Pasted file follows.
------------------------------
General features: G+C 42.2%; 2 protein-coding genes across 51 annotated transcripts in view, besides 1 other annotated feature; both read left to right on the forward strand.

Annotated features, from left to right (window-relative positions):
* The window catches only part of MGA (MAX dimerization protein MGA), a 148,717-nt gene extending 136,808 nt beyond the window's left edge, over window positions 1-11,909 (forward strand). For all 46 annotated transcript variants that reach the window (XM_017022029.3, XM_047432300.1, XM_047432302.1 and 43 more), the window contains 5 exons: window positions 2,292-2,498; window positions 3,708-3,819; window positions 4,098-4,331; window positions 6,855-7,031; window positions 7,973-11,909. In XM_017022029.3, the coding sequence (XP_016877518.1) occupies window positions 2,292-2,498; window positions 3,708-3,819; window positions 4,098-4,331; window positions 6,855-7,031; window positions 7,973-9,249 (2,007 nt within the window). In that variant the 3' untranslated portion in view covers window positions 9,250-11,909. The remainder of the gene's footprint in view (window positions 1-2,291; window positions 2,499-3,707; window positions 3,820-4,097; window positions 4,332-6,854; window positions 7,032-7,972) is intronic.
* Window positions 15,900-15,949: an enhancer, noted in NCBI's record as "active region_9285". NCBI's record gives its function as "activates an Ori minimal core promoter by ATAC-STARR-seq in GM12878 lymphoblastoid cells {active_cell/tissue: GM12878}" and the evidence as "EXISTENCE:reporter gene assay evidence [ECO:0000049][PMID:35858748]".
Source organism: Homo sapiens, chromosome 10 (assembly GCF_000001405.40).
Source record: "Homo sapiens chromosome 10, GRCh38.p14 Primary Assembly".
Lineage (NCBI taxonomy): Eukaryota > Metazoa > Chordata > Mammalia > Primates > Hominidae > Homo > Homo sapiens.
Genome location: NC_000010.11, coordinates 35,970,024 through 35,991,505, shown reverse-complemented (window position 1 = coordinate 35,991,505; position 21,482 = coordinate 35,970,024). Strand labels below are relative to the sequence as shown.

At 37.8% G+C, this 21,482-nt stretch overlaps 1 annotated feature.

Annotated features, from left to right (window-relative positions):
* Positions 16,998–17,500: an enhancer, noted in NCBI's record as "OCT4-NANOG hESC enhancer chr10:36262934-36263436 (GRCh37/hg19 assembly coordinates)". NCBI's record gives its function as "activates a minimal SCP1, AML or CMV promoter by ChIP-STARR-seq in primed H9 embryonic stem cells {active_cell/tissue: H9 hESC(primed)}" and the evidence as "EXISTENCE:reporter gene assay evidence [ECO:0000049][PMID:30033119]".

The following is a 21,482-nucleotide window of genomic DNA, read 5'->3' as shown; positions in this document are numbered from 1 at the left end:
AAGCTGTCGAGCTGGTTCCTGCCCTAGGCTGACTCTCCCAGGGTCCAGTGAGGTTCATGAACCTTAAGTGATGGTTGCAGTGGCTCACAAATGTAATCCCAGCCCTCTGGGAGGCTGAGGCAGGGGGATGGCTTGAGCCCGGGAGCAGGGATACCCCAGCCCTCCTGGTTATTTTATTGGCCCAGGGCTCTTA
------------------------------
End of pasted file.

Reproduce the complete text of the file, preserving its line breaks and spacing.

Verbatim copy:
General features: G+C 42.2%; 2 protein-coding genes across 51 annotated transcripts in view, besides 1 other annotated feature; both read left to right on the forward strand.

Annotated features, from left to right (window-relative positions):
* The window catches only part of MGA (MAX dimerization protein MGA), a 148,717-nt gene extending 136,808 nt beyond the window's left edge, over window positions 1-11,909 (forward strand). For all 46 annotated transcript variants that reach the window (XM_017022029.3, XM_047432300.1, XM_047432302.1 and 43 more), the window contains 5 exons: window positions 2,292-2,498; window positions 3,708-3,819; window positions 4,098-4,331; window positions 6,855-7,031; window positions 7,973-11,909. In XM_017022029.3, the coding sequence (XP_016877518.1) occupies window positions 2,292-2,498; window positions 3,708-3,819; window positions 4,098-4,331; window positions 6,855-7,031; window positions 7,973-9,249 (2,007 nt within the window). In that variant the 3' untranslated portion in view covers window positions 9,250-11,909. The remainder of the gene's footprint in view (window positions 1-2,291; window positions 2,499-3,707; window positions 3,820-4,097; window positions 4,332-6,854; window positions 7,032-7,972) is intronic.
* Window positions 15,900-15,949: an enhancer, noted in NCBI's record as "active region_9285". NCBI's record gives its function as "activates an Ori minimal core promoter by ATAC-STARR-seq in GM12878 lymphoblastoid cells {active_cell/tissue: GM12878}" and the evidence as "EXISTENCE:reporter gene assay evidence [ECO:0000049][PMID:35858748]".
Source organism: Homo sapiens, chromosome 10 (assembly GCF_000001405.40).
Source record: "Homo sapiens chromosome 10, GRCh38.p14 Primary Assembly".
Lineage (NCBI taxonomy): Eukaryota > Metazoa > Chordata > Mammalia > Primates > Hominidae > Homo > Homo sapiens.
Genome location: NC_000010.11, coordinates 35,970,024 through 35,991,505, shown reverse-complemented (window position 1 = coordinate 35,991,505; position 21,482 = coordinate 35,970,024). Strand labels below are relative to the sequence as shown.

At 37.8% G+C, this 21,482-nt stretch overlaps 1 annotated feature.

Annotated features, from left to right (window-relative positions):
* Positions 16,998–17,500: an enhancer, noted in NCBI's record as "OCT4-NANOG hESC enhancer chr10:36262934-36263436 (GRCh37/hg19 assembly coordinates)". NCBI's record gives its function as "activates a minimal SCP1, AML or CMV promoter by ChIP-STARR-seq in primed H9 embryonic stem cells {active_cell/tissue: H9 hESC(primed)}" and the evidence as "EXISTENCE:reporter gene assay evidence [ECO:0000049][PMID:30033119]".

The following is a 21,482-nucleotide window of genomic DNA, read 5'->3' as shown; positions in this document are numbered from 1 at the left end:
AAGCTGTCGAGCTGGTTCCTGCCCTAGGCTGACTCTCCCAGGGTCCAGTGAGGTTCATGAACCTTAAGTGATGGTTGCAGTGGCTCACAAATGTAATCCCAGCCCTCTGGGAGGCTGAGGCAGGGGGATGGCTTGAGCCCGGGAGCAGGGATACCCCAGCCCTCCTGGTTATTTTATTGGCCCAGGGCTCTTA